In July 2009, the Ohio Senate and House of Representatives voted to place a constitutional amendment on the November 2009 ballot to create the Ohio Livestock Care Standards Board (LCSB), to oversee animal agriculture in Ohio.
This 13 member board was to be granted authority under the constitution to regulate all horse, poultry, cattle, swine, alpaca, llama, sheep, and goat producers in the state—whether they raise a million hogs in confinement or three backyard chickens.
The idea for the board came about after the Humane Society of the United States (HSUS) announced that it would work to restrict some of the most extreme livestock confinement practices, such as battery cages and veal tethering, on the ballot in 2010.
In 2009, voters approved the constitutional amendment. The implementing legislation for the LCSB, HB 414, was passed by the full House on March 10, 2010 with a vote of 98 to 0.
OEFFA’s Executive Director, Carol Goland, provided testimony at the hearings focused on concerns that any rules passed by the board might conflict with the national organic standards and the absence of any representation for organic producers on the board. Thanks to this testimony, the House voted to approve an amendment specifying that any rules adopted by the board that would conflict with the National Organic Program (NOP) standards could not apply to certified organic livestock producers.
After legislators balked at the idea of a fifteen cent per ton tax on animal feed to fund the board’s operating costs, the Senate’s version of the bill, SB 233, was amended to allow the Ohio Department of Agriculture (ODA) to fund the board using private donations, grants, and civil penalties. After OEFFA raised objections about the potential conflict of interest that could result from agricultural interests funding their own oversight, former ODA Director Boggs committed to seeking legislative changes which would prohibit the board from accepting donations from the regulated entities. To date, those legislative changes have not been made and Governor Kasich's ODA Director, David Daniels, has yet to make a similar commitment.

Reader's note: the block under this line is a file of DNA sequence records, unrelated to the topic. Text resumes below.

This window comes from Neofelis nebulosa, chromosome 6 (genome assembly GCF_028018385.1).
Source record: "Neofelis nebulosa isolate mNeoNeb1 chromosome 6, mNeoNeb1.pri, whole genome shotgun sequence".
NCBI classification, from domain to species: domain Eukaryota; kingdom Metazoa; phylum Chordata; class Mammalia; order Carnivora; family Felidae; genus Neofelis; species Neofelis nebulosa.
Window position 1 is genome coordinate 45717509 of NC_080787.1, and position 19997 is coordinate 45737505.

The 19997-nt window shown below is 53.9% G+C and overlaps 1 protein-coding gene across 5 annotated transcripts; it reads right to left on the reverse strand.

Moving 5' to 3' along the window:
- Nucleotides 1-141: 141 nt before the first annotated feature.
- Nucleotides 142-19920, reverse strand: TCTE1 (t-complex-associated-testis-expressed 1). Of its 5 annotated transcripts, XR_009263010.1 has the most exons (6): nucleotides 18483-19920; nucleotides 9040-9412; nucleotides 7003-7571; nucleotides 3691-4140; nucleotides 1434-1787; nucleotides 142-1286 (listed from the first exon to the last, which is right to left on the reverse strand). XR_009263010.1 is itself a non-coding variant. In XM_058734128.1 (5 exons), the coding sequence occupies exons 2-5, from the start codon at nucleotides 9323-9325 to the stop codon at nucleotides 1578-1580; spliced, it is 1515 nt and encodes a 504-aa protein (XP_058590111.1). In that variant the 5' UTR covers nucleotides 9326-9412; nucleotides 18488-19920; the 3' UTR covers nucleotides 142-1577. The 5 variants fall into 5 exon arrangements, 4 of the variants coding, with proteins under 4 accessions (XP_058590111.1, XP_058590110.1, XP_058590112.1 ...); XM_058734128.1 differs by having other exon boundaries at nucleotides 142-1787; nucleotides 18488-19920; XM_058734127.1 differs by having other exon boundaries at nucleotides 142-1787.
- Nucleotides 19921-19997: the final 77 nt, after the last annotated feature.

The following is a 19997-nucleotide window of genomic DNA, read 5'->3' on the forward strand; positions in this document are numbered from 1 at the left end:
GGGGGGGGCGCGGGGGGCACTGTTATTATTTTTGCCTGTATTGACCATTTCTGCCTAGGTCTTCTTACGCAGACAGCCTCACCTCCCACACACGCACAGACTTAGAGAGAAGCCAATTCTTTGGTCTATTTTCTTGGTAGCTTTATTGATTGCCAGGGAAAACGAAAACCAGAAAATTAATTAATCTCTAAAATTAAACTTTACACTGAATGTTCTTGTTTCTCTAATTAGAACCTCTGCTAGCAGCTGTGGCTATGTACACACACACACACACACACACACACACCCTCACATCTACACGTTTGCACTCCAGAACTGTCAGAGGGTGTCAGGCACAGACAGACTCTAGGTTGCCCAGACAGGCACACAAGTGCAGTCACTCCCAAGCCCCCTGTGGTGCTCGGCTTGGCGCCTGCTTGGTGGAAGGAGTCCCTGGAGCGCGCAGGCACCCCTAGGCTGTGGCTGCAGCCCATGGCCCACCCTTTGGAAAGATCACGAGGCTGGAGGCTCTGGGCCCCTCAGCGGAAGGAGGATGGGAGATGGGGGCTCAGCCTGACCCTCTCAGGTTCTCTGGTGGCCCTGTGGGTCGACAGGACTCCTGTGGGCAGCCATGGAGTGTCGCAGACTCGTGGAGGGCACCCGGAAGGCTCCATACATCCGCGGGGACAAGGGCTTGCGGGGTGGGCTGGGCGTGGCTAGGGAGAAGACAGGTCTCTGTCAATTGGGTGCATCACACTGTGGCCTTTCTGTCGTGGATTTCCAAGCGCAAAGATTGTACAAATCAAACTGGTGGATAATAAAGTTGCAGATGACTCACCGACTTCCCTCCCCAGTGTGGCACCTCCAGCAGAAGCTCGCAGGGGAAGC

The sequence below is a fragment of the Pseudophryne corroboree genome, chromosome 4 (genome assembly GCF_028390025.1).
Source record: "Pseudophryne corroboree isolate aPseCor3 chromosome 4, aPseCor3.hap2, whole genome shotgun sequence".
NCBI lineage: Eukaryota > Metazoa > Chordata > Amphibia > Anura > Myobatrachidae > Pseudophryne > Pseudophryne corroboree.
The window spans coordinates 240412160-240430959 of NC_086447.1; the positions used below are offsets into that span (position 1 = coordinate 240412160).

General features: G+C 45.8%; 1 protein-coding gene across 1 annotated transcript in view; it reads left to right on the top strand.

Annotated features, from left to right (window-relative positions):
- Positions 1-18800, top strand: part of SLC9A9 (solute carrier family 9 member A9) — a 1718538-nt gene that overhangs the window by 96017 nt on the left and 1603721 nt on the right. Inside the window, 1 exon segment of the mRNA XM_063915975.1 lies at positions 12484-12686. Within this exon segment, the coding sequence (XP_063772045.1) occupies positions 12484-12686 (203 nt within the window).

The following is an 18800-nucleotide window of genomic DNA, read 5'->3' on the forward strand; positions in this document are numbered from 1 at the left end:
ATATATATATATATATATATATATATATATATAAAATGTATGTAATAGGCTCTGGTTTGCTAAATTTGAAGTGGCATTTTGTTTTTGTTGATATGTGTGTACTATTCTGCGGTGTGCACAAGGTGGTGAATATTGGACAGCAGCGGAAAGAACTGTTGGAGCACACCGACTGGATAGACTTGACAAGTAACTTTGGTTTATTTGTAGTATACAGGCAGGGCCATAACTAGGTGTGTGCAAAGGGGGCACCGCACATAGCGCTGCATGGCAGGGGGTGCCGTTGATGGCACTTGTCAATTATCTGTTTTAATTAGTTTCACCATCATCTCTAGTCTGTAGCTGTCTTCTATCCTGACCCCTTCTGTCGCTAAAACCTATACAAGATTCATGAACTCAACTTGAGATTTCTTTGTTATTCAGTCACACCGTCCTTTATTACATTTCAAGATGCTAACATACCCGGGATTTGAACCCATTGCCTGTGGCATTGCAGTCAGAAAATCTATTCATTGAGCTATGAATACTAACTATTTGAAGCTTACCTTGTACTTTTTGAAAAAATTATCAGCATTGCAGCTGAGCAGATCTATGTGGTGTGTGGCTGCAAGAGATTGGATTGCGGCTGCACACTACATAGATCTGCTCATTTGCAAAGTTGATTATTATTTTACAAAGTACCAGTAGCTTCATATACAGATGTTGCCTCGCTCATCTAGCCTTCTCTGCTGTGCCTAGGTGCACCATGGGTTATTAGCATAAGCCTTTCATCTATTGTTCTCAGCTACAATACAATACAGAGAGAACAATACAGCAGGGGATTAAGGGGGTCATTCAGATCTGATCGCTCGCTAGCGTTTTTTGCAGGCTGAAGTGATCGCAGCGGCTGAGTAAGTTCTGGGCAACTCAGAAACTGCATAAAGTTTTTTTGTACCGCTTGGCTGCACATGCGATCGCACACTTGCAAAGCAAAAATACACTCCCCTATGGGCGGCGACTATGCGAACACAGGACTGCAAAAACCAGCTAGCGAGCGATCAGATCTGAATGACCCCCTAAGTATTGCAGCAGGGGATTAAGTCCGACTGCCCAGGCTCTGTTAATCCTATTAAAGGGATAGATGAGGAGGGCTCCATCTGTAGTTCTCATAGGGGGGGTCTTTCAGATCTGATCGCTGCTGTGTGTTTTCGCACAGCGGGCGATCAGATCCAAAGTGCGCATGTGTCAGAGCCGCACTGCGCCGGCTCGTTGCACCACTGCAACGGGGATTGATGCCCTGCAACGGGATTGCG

Additionally, as a result of concerns raised by OEFFA, language in the legislation explicitly states, “The Ohio livestock care standards board shall not create a statewide animal identification system.”
The board held its first meeting in Reynoldsburg on April 27, 2010 and a series of six regional “listening sessions” throughout May to solicit public comment.
Soon after, then Governor Strickland brokered an agreement between HSUS and Ohio’s agricultural commodity groups, including the Ohio Farm Bureau Federation, in which the industry agreed to a number of concessions, including urging the LCSB to adopt regulations phasing out the use of gestation crates and battery cages, in exchange for HSUS dropping their ballot measure.
The board, the Technical Research Advisory Committee (TRAC), and species subcommittees met regularly for the next year developing animal care standards. Here's an update on where things now stand: